While the debt avalanche method makes the most sense to save on interest, some might argue that a debt snowball method makes it psychologically more pleasing to stay on repaying your debt — especially from well-known personal finance experts like Dave Ramsey. It’s because a debt snowball method differs slightly from the avalanche method simply by paying off the debt which has the highest outstanding balance instead of the highest interest. So, obviously, it makes it more motivating for one to settle off the “easiest” loan instead of staying on for a long time to tackle the loan with the highest interest especially if it has the biggest outstanding amount. The solution? Place a standing order if you’re not disciplined enough to stay on track.
If the previous example were to be used in a debt snowball method instead of a debt avalanche method, you would have been able to save an enormous amount as well of $109,365 in interest and become high-interest rate debt free 647 months sooner as well. The difference? You’ll be able to pay $130 less in interest for using the debt avalanche method.
5. Use balance transfer or debt consolidation loans
If your credit score is still feasible to take on another loan or credit card, the usage of a balance transfer to a credit card that offers 0% interest rates (usually during a bank’s promotional period to acquire customers for credit card) or debt consolidation loans are one of the fastest and easiest ways to settle high-interest debt. Debt consolidation loans generally have lower interest rates than credit cards and are much easier to manage as they have a fixed payment amount and an agreed timeline to settle off the loan. Nevertheless, it’s just as important to settle your loan as soon as possible so you would not need to worry even when interest rates are increasing.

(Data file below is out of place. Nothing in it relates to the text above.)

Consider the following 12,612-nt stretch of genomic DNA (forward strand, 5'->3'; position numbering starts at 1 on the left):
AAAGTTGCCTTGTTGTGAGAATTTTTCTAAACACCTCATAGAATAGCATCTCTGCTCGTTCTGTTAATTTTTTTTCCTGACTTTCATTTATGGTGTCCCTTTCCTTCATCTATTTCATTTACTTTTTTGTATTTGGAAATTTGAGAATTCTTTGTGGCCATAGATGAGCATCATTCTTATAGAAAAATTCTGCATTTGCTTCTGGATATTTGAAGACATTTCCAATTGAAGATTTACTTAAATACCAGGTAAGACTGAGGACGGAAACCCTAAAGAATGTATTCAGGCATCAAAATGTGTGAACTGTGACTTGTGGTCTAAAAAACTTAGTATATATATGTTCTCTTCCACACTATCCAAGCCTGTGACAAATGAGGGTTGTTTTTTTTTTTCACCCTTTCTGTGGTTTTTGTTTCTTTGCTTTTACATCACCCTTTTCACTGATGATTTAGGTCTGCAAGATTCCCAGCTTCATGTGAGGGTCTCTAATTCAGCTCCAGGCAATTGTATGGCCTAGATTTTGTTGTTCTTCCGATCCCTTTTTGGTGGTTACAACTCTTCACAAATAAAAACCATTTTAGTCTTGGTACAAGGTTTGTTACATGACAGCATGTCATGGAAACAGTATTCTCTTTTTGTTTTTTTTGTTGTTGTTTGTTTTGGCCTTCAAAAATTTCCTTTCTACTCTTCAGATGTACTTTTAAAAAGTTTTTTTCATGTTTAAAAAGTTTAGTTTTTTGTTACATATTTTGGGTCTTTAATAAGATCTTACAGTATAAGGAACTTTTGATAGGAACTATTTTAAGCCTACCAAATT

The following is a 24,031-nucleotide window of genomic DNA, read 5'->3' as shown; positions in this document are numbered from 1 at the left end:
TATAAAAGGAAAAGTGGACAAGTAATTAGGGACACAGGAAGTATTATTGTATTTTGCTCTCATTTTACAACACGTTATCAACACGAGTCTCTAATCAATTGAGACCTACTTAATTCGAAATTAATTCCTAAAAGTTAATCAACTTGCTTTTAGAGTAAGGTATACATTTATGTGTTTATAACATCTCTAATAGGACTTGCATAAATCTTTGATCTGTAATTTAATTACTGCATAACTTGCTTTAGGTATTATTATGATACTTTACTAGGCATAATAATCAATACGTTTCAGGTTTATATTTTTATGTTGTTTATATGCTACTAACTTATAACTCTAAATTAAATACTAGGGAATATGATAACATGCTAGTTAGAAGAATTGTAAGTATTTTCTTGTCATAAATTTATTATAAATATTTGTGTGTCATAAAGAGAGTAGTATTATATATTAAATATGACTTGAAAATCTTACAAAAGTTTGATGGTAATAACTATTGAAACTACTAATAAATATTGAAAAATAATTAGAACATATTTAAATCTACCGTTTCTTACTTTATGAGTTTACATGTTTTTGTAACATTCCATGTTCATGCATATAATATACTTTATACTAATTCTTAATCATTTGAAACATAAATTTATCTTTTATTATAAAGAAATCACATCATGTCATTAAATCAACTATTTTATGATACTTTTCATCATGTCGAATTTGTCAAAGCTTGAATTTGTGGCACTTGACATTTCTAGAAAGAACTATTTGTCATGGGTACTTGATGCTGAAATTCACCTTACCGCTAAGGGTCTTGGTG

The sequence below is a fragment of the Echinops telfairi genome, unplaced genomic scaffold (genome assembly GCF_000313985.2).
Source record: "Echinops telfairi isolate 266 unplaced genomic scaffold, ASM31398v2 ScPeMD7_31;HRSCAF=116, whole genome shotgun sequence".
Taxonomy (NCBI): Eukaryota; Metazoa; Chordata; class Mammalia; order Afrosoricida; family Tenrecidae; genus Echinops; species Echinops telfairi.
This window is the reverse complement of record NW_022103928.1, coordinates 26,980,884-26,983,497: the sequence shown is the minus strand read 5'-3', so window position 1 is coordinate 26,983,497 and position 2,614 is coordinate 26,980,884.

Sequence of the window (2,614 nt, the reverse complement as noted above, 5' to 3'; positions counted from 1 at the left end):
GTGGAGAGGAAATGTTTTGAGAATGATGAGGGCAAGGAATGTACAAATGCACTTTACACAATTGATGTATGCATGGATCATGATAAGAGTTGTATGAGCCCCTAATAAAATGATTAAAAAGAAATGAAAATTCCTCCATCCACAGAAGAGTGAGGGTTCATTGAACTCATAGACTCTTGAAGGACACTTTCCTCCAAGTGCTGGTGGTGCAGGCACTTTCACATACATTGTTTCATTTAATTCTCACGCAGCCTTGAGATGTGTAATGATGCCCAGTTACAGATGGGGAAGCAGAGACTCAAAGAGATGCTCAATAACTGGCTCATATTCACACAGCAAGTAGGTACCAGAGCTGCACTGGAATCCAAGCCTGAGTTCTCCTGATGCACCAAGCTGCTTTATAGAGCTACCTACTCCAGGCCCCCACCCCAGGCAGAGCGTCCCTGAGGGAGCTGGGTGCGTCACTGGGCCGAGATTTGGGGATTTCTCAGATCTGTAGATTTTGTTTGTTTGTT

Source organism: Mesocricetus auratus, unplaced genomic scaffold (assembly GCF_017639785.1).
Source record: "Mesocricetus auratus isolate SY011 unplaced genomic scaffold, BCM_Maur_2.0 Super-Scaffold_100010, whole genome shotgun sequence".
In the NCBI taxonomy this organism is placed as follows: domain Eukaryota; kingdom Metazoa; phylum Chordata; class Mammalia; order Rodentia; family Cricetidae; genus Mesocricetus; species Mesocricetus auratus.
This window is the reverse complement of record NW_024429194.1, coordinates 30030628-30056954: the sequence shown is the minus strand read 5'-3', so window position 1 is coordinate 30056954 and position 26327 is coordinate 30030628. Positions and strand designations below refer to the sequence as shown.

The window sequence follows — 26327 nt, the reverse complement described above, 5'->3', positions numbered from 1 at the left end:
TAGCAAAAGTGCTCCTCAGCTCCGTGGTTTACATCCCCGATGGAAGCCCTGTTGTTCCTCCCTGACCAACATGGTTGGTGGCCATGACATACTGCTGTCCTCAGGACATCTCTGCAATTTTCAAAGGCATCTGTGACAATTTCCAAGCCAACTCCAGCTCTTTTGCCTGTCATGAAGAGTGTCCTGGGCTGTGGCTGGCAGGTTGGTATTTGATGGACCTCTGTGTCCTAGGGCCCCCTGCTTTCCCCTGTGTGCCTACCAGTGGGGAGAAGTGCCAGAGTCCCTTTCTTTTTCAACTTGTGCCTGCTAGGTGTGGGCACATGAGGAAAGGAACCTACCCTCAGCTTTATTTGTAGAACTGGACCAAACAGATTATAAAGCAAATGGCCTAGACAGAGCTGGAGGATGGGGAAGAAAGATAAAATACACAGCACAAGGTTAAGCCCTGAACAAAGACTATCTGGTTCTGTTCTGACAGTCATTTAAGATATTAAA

While the majority of us don’t like debt especially when it’s due for us to start making payments every month, it’s just as important to know how we got into debt in the first place. Could it have been avoided? Was it due to emotional spending? Or was it due to family commitments? Or medical expenses? Regardless of the reasons, it’s crucial to solve those problems first to avoid spiraling into debt again. Otherwise, these suggestions might not be able to serve justice. I hope this could give you a guideline on how to get out of high-interest rate debt!